United States District Court, S.D. Indiana, Terre Haute Division
ENTRY GRANTING MOTION
FOR SUMMARY JUDGMENT AND DIRECTING ENTRY OF FINAL JUDGMENT
JANE MAGNUS-STINSON, District Judge.
Plaintiff Fernando Bustillo, an inmate at the United States Penitentiary in Terre Haute, Indiana brings this action pursuant to the theory recognized in Bivens v. Six Unknown Named Agents, 403 U.S. 388 (1971). Mr. Bustillo alleges that on October 11, 2012, defendant Karl Norris, a nurse at the prison, "infected plaintiff with the flu virus by using a contaminated needle or the actual virus upon injecting plaintiff with what looked like twenty units of insulin...." Arguing that he lacks any personal involvement in this conduct, Norris moves for summary judgment. For the following reasons, Norris's motion for summary judgment [dkt 76] is granted.
I. Summary Judgment Standard
On summary judgment, the moving party bears the burden of demonstrating that there "is no genuine dispute as to any material fact and the movant is entitled to judgment as a matter of law." Fed.R.Civ.P. 56(a). A "material" fact is one identified by the substantive law as affecting the outcome of the suit. Anderson v. Liberty Lobby, Inc., 477 U.S. 242, 248 (1986). A "genuine issue" exists with respect to any material fact when "the evidence is such that a reasonable jury could return a verdict for the nonmoving party." Id. Where a factual record taken as a whole could not lead a rational trier of fact to find for the non-moving party, there is no genuine issue for trial, and summary judgment should be granted. Matsushita Elec. Indus. Co. v. Zenith Radio Corp., 475 U.S. 574, 587 (1986) (citing Bank of Ariz. v. Cities Servs. Co., 391 U.S. 253, 289 (1968)).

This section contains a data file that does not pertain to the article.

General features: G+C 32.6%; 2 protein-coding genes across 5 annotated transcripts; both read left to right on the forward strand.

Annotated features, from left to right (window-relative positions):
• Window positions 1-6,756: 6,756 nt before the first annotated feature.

In determining whether a genuine issue of material fact exists, this Court must construe all facts in the light most favorable to the non-moving party and draw all reasonable and justifiable inferences in that party's favor. Kerri v. Bd. of Trustees of Purdue Univ., 458 F.3d 620, 628 (7th Cir. 2006); King v. Preferred Technical Grp., 166 F.3d 887, 890 (7th Cir.1999). However, the non-moving party cannot simply rest on the allegations or denials contained in its pleadings, but must present sufficient evidence to show the existence of each element of its case on which it will bear the burden at trial. Celotex Corp. v. Catrett, 477 U.S. 317, 322-23 (1986); Robin v. Espo Eng'g Corp., 200 F.3d 1081, 1088 (7th Cir. 2000).
II. Undisputed Facts
Defendant Karl Norris is a registered Clinical Nurse employed by the Federal Bureau of Prisons ("BOP") who has worked at the Federal Correctional Complex in Terre Haute ("FCC Terre Haute") since 2010. Along with other clinical staff, Nurse Norris provides medical services to inmates at the FCC Terre Haute.
Mr. Bustillo's BOP medical records show that he received his insulin injection on October 11, 2012, at approximately 5:00 p.m. Nurse Norris did not administer the injection. Norris was not on duty that day as he had taken leave under the Family and Medical Leave Act. Norris was also off work or on leave on the days surrounding Mr. Bustillo's insulin injection; October 8, 9, 10, 11 and 12, 2012.